- Oil rose near $62 a barrel with investment banks and traders predicting the market’s rally can go further. Futures in New York gained 0.8% on Tuesday and are up almost 30% so far this year. The market is heading toward what could be the tightest quarter since at least 2000, according to Morgan Stanley, while Socar Trading SA sees global benchmark Brent hitting $80 a barrel this year as the glut of inventories built up during the Covid-19 pandemic is drained by the summer. The loss of oil output after the big freeze in the U.S. will also help the market firm as much of the world emerges from lockdowns, according to Trafigura Group. Fuel flows from Asia to the U.S. have gained after the cold blast left some of the biggest refineries facing a slow and messy restart.
- Gold eased after two days of gains as investors awaited testimony from Federal Reserve Chair Jerome Powell, and weighed the prospect of a large U.S. stimulus package moving closer to approval. Powell’s semi-annual report at the Senate Banking Committee Tuesday and Wednesday at the House Financial Services panel will be monitored for further policy guidance and his assessment of the recovery. Meanwhile, the House Budget Committee advanced President Joe Biden’s $1.9 trillion pandemic-relief legislation, paving the way for it to pass the lower chamber by the end of this week.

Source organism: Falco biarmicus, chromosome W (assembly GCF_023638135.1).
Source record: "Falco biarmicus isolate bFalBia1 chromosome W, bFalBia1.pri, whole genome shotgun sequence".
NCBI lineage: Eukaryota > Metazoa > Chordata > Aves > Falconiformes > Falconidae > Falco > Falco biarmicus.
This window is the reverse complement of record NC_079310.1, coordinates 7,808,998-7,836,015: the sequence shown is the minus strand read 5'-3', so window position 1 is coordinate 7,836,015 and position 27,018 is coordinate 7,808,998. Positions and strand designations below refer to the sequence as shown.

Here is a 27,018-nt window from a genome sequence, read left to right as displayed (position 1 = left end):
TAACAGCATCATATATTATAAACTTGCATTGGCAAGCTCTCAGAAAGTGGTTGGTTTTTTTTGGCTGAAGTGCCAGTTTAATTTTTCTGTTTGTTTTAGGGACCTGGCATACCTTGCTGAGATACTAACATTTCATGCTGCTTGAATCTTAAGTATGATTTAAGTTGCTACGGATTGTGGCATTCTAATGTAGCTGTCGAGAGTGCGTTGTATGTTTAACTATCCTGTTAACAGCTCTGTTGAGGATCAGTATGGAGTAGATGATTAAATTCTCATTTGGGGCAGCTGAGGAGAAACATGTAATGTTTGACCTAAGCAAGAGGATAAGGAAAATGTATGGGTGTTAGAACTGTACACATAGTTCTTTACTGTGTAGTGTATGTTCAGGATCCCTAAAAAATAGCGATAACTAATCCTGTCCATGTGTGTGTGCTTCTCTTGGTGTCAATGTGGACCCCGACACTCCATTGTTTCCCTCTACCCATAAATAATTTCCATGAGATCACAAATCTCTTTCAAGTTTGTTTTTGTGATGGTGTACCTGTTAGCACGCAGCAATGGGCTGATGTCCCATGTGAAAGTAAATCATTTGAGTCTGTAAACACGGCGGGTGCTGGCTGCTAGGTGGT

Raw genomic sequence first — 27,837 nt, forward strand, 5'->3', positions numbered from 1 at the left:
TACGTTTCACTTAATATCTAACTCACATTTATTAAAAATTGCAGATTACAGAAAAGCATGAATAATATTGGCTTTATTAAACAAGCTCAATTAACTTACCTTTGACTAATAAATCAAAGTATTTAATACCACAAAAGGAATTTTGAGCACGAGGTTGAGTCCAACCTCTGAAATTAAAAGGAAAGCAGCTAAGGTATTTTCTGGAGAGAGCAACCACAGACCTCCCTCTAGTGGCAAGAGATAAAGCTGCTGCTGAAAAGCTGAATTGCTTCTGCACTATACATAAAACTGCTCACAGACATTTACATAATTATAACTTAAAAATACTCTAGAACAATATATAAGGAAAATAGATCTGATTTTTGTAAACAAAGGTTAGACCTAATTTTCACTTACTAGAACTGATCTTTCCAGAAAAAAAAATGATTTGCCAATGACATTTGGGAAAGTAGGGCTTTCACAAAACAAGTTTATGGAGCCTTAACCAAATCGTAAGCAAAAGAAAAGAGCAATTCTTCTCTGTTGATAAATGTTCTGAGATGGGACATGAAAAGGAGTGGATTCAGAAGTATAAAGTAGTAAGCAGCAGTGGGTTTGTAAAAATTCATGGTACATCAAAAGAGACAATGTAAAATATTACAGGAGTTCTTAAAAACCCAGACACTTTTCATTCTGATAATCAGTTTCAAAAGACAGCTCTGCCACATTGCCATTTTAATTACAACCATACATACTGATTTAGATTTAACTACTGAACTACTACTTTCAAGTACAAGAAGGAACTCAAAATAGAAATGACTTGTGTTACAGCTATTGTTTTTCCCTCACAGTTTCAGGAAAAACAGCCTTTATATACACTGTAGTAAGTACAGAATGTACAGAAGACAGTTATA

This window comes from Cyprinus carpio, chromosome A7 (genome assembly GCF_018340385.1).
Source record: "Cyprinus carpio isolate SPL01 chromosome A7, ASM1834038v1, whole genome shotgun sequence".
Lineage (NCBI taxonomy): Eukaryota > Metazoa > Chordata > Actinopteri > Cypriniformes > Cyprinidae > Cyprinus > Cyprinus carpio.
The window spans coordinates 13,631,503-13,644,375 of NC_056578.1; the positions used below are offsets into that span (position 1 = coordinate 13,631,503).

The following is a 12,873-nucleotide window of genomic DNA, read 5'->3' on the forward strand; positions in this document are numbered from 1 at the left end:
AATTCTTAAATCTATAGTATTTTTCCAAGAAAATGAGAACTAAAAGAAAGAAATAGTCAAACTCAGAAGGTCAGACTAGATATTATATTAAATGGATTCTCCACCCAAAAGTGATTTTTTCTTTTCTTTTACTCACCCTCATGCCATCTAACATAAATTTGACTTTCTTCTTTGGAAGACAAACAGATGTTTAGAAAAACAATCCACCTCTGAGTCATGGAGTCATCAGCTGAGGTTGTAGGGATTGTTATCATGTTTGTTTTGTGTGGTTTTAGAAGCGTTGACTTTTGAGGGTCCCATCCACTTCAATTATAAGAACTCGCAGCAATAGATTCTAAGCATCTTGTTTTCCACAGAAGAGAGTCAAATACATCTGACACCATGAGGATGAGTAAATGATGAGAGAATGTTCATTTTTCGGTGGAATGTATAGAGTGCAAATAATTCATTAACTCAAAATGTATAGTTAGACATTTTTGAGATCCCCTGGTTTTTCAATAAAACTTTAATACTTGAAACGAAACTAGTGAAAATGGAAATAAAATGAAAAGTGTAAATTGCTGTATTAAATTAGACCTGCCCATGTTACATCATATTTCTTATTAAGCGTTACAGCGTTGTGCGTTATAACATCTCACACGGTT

- President Joe Biden’s $1.9 trillion relief plan, plus the prospect of more stimulus later this year, is setting the stage for a shift away from historically low Treasury yields that’s likely to lead to a pickup in volatility in currency markets. U.S. yields have marched higher even before the plan’s arrival — offering an inkling of what may be in store. BlackRock Inc. sees as much as $2.8 trillion in additional fiscal spending this year and the risk of a further rise in long-term rates. BNY Mellon’s John Velis says a 2% 10-year Treasury yield is possible by April as part of a “tantrum without the taper” of Federal Reserve bond purchases. And volatility in currencies is so low that it’s all but certain to go up, says Harley Bassman, creator of a widely watched gauge of Treasury-market movements.